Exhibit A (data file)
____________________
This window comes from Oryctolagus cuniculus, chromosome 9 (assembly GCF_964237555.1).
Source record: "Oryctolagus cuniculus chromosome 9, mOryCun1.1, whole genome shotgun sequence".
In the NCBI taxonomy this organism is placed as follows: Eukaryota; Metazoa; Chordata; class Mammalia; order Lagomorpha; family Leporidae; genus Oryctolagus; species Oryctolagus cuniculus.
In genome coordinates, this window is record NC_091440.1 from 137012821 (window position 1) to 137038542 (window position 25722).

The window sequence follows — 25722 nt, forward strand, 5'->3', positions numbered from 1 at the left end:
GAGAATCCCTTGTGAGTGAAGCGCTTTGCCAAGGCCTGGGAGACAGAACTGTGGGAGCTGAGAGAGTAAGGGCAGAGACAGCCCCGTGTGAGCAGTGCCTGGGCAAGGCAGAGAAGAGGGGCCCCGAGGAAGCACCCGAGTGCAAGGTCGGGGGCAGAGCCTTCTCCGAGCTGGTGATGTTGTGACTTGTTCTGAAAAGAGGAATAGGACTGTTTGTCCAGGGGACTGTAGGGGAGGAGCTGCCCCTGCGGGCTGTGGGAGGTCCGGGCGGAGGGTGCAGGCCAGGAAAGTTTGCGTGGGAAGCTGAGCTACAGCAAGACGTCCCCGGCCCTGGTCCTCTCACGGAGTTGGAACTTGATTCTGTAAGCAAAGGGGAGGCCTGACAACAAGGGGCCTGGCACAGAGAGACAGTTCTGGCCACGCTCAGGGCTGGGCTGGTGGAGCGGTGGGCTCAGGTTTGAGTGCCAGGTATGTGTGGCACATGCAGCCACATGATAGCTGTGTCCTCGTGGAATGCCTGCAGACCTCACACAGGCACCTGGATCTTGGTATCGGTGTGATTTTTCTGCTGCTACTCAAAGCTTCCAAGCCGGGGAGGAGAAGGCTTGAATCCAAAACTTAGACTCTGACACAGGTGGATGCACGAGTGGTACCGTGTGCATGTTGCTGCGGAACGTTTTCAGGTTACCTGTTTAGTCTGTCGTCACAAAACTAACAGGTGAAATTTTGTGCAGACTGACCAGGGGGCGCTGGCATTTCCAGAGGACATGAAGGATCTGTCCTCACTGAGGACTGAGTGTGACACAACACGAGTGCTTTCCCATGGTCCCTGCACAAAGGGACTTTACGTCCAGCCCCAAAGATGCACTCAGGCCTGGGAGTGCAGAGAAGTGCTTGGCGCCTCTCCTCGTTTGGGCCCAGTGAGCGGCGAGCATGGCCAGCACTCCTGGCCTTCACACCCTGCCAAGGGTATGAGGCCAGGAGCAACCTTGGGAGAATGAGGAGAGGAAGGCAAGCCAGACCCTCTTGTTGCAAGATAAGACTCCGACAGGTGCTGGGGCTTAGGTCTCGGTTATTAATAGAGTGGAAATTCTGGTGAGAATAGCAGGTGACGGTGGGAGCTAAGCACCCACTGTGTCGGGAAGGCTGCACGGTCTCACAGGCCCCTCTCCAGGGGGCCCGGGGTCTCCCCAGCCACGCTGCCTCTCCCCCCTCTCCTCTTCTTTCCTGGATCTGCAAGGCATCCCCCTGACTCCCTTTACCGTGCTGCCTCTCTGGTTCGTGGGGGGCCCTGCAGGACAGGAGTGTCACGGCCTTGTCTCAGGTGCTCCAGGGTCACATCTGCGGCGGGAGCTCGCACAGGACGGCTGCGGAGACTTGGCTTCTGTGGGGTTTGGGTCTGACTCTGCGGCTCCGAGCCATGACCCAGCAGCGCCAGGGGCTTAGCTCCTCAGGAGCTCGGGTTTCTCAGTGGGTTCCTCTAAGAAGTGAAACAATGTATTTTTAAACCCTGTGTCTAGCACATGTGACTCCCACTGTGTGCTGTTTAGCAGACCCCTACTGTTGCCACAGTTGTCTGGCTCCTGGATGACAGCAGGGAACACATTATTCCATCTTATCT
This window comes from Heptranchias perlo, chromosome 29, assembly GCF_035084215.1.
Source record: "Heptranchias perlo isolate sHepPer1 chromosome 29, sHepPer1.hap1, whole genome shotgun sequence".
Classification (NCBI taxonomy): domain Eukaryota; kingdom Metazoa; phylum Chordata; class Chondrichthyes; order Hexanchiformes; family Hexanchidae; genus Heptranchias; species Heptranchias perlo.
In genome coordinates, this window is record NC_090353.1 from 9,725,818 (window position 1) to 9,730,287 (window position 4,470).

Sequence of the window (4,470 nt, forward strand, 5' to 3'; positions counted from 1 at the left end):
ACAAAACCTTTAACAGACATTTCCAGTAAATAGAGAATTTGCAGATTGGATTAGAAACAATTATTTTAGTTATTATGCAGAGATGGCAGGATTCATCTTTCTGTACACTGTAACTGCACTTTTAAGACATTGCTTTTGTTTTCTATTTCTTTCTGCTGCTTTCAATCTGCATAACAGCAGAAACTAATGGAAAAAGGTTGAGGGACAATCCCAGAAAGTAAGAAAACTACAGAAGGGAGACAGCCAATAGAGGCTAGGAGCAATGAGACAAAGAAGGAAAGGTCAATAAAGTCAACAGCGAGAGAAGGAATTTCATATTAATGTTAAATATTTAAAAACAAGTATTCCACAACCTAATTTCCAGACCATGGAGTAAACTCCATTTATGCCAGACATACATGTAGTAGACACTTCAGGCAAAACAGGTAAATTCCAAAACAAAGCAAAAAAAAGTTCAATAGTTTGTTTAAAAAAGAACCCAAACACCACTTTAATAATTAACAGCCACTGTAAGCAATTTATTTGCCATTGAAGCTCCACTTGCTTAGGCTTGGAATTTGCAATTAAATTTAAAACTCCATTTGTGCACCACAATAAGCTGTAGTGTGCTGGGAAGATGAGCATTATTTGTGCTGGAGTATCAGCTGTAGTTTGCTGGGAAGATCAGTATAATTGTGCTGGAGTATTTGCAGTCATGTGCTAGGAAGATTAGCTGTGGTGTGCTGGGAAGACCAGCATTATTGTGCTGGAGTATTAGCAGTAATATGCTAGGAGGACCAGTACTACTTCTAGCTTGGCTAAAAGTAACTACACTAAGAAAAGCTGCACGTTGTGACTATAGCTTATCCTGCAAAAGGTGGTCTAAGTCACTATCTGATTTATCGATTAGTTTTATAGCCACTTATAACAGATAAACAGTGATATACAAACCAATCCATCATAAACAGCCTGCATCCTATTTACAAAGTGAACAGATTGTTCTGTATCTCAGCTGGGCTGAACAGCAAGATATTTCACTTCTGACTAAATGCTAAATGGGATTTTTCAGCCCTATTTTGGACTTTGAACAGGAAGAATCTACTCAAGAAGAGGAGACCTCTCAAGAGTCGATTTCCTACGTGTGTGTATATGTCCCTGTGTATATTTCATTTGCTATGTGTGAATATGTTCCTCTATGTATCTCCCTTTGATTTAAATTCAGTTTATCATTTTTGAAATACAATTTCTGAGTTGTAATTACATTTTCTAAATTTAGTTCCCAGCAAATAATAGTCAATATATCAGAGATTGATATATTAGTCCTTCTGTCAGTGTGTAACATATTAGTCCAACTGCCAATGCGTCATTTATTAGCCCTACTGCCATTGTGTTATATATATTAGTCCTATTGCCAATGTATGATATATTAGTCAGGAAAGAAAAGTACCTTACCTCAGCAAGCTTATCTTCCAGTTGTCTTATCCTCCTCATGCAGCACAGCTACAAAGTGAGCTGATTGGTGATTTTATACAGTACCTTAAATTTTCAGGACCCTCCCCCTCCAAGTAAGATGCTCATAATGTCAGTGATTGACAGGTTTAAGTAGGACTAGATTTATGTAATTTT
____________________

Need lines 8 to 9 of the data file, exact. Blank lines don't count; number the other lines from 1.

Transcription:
Source record: "Heptranchias perlo isolate sHepPer1 chromosome 29, sHepPer1.hap1, whole genome shotgun sequence".
Classification (NCBI taxonomy): domain Eukaryota; kingdom Metazoa; phylum Chordata; class Chondrichthyes; order Hexanchiformes; family Hexanchidae; genus Heptranchias; species Heptranchias perlo.